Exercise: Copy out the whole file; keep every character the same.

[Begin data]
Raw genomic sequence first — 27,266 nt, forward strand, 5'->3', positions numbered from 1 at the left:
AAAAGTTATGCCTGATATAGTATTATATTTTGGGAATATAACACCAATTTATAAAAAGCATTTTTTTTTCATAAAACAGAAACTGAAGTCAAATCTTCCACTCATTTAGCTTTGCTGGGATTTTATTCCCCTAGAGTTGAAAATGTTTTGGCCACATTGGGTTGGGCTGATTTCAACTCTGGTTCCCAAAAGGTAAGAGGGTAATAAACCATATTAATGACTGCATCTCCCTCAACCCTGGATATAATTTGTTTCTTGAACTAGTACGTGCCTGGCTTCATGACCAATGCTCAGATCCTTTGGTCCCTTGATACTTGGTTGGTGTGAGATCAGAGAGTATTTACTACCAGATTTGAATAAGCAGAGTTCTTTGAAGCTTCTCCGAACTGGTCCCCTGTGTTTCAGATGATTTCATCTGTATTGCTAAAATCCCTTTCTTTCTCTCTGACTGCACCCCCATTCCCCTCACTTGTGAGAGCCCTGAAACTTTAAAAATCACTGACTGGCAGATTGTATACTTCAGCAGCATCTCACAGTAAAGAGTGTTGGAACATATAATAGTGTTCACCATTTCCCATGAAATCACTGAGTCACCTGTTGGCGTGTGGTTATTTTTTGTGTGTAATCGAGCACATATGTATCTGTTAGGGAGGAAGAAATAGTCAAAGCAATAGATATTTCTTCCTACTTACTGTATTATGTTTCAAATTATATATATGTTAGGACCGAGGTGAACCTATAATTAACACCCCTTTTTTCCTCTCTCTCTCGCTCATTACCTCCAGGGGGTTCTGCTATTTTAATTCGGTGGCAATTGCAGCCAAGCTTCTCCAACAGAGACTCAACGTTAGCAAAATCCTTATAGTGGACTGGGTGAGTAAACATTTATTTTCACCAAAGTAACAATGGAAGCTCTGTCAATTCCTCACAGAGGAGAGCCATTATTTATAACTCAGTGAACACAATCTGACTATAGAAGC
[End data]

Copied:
Raw genomic sequence first — 27,266 nt, forward strand, 5'->3', positions numbered from 1 at the left:
AAAAGTTATGCCTGATATAGTATTATATTTTGGGAATATAACACCAATTTATAAAAAGCATTTTTTTTTCATAAAACAGAAACTGAAGTCAAATCTTCCACTCATTTAGCTTTGCTGGGATTTTATTCCCCTAGAGTTGAAAATGTTTTGGCCACATTGGGTTGGGCTGATTTCAACTCTGGTTCCCAAAAGGTAAGAGGGTAATAAACCATATTAATGACTGCATCTCCCTCAACCCTGGATATAATTTGTTTCTTGAACTAGTACGTGCCTGGCTTCATGACCAATGCTCAGATCCTTTGGTCCCTTGATACTTGGTTGGTGTGAGATCAGAGAGTATTTACTACCAGATTTGAATAAGCAGAGTTCTTTGAAGCTTCTCCGAACTGGTCCCCTGTGTTTCAGATGATTTCATCTGTATTGCTAAAATCCCTTTCTTTCTCTCTGACTGCACCCCCATTCCCCTCACTTGTGAGAGCCCTGAAACTTTAAAAATCACTGACTGGCAGATTGTATACTTCAGCAGCATCTCACAGTAAAGAGTGTTGGAACATATAATAGTGTTCACCATTTCCCATGAAATCACTGAGTCACCTGTTGGCGTGTGGTTATTTTTTGTGTGTAATCGAGCACATATGTATCTGTTAGGGAGGAAGAAATAGTCAAAGCAATAGATATTTCTTCCTACTTACTGTATTATGTTTCAAATTATATATATGTTAGGACCGAGGTGAACCTATAATTAACACCCCTTTTTTCCTCTCTCTCTCGCTCATTACCTCCAGGGGGTTCTGCTATTTTAATTCGGTGGCAATTGCAGCCAAGCTTCTCCAACAGAGACTCAACGTTAGCAAAATCCTTATAGTGGACTGGGTGAGTAAACATTTATTTTCACCAAAGTAACAATGGAAGCTCTGTCAATTCCTCACAGAGGAGAGCCATTATTTATAACTCAGTGAACACAATCTGACTATAGAAGC